retirement plan ready yet?


People make their retirement plans pretty extensively…. Β 

Doing some savings- keeping some unfulfilled dreams- making a bucket list- hoping for them to come true in the final stages of their lives.

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I am no different… I have made ’em too.. Although I am too young to make retirement plans- but hard to control one’s mind.Β 

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In fact, my career has not even taken off yet, but I have made some plans… (Who doesn’t) πŸ˜‰

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I want to settle down at a peaceful place- far away from the noises of the city- far away from pollution- far away from senseless chatter of people..

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A place where I am woken up by rays of sun and chirping of birds…..

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A place where only healthy fresh pure air fills up my lungs…..

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A home surrounded by trees and not sky scrapers….

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Where people liveΒ midstΒ nature, enjoying its gift….

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No country specifically- It may be a small town in Norway or Australia… in the Black Hills or in The Alps….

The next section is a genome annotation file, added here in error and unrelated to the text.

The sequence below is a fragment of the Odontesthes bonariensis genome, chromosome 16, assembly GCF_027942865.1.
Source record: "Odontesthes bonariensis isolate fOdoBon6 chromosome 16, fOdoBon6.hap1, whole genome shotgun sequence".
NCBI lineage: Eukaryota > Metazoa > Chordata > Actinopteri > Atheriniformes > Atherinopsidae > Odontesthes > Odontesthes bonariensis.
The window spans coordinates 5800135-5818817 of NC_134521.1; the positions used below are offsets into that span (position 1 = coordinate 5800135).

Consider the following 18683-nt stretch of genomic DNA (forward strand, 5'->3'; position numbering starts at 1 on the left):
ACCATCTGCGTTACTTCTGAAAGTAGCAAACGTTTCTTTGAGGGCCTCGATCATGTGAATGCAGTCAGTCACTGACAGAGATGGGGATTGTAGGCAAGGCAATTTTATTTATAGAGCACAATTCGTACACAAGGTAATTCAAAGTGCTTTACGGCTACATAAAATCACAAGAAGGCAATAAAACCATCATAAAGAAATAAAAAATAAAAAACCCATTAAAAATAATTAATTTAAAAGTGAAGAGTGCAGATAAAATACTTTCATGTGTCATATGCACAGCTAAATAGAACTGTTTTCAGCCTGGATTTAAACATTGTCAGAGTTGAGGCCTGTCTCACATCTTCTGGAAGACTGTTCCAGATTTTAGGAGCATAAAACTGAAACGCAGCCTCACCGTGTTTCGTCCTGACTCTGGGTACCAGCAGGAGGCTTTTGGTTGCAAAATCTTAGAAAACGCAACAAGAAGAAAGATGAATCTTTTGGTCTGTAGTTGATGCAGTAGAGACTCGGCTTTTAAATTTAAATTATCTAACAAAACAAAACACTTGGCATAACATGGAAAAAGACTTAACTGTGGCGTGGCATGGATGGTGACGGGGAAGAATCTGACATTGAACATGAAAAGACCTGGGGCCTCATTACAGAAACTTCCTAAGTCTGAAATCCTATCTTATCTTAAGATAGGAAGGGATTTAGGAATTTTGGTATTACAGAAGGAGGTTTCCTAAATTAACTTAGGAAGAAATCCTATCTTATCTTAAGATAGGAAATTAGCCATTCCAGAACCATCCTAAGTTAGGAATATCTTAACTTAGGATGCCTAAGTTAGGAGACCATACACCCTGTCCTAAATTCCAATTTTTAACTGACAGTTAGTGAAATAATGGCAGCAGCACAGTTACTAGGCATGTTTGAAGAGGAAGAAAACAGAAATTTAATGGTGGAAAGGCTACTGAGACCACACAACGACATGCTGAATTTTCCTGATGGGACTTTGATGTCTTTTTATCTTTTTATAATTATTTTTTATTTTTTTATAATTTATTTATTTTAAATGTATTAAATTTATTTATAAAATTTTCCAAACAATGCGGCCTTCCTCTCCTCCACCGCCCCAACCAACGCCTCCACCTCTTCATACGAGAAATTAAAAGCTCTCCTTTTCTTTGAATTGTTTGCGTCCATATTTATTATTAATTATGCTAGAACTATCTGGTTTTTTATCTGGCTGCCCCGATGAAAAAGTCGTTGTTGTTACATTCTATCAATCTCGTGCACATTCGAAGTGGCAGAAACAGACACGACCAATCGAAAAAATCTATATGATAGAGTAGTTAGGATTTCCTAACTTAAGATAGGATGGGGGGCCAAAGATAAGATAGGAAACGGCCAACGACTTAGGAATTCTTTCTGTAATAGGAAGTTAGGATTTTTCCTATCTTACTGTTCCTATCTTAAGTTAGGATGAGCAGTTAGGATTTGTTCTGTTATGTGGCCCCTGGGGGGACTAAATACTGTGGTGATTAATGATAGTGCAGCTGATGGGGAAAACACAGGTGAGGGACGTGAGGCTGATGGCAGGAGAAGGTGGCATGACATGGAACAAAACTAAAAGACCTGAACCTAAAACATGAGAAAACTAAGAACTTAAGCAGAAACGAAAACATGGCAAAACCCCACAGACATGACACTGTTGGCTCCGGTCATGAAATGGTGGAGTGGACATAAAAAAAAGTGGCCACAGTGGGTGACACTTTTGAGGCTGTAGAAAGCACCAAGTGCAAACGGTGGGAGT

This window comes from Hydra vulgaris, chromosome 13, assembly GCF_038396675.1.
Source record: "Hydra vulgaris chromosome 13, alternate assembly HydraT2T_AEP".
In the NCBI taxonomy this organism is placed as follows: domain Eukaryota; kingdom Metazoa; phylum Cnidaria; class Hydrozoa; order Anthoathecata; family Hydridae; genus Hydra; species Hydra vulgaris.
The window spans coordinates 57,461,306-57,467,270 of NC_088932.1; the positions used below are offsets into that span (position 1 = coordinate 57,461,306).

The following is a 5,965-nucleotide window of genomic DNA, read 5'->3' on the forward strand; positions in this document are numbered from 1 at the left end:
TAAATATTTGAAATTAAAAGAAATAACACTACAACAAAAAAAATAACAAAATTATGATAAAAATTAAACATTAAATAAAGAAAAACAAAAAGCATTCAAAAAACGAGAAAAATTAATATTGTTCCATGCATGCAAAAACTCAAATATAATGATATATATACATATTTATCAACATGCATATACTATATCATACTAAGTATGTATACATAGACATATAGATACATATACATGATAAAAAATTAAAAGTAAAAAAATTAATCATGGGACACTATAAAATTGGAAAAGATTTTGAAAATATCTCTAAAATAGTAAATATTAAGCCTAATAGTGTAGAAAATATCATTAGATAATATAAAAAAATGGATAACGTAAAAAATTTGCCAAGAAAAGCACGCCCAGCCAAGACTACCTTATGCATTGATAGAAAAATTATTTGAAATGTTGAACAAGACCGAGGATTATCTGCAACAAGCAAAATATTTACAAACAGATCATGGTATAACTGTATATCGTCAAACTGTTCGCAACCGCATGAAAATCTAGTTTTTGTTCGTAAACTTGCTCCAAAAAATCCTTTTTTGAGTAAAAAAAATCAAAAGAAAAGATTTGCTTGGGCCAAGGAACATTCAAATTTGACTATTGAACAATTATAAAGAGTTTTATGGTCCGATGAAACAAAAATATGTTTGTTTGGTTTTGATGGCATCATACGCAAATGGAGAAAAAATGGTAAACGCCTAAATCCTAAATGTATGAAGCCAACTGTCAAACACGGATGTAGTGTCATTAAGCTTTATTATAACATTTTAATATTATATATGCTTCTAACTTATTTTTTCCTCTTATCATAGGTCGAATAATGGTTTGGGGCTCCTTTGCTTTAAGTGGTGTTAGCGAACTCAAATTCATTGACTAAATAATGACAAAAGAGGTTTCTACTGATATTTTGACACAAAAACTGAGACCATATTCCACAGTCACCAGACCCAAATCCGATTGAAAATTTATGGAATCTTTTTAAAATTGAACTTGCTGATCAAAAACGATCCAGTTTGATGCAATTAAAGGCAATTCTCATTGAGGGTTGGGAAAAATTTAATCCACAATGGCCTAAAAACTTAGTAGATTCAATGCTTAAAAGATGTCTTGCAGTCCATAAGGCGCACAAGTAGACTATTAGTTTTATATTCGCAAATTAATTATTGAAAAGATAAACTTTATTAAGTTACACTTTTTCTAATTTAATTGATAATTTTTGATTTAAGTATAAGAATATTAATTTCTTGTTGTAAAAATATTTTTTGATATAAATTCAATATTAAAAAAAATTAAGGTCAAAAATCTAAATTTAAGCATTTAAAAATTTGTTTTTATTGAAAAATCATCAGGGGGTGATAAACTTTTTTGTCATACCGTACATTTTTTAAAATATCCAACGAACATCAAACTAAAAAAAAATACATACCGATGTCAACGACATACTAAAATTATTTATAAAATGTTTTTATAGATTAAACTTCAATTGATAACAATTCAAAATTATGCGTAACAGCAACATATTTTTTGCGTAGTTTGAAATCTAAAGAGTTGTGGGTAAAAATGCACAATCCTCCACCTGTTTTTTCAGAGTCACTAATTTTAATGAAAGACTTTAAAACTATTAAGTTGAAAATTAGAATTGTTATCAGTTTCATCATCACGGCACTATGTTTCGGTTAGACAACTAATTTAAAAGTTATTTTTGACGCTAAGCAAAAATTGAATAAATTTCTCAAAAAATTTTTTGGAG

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So…do you have a retirement plan yet..??Β 

#P.S – these pictures are taken in Simla (otherwise also known as Shimla) – INDIA.

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47 thoughts on “retirement plan ready yet?

  1. No plans. Tomorrow everything can change. I don’t think of myself as living in the present, but I seem to be a lot closer to that than most people. I know but few happy retired people. One of them is an artist, who has been doing what he’s doing now for a long time. And another couple with 51 granchildren, they also have the grace of happiness around them. For the rest, as far as I can see, I see nothing but old age misery.

  2. Mine and my husbands plans are to travel all over the U.S., and Canada in a nice RV. We want to end our travels in Alaska and maybe stay there for a few months. I love love love your photos!

  3. In 2008, many people in the USA on the cusp of retirement lost most of their investments. I know of several people who were going to retire at 62 – 65 only to be forced to continue working into their 70’s. It’s easy to think of 40 as a distant future, and of 20-something as too young to start planning your retirement. Yes, the future is uncertain. Yes, you may save for naught, ending up with relatives because the economy crashes or because of diseases like Alzheimer’s and Dementia. Life is risk. But if you don’t do anything to propel toward the retirement you dream about, you are narrowing your options to life at the mercy of the government, your children or your siblings.

  4. i agree to your views. now thats what i call it goal based planning.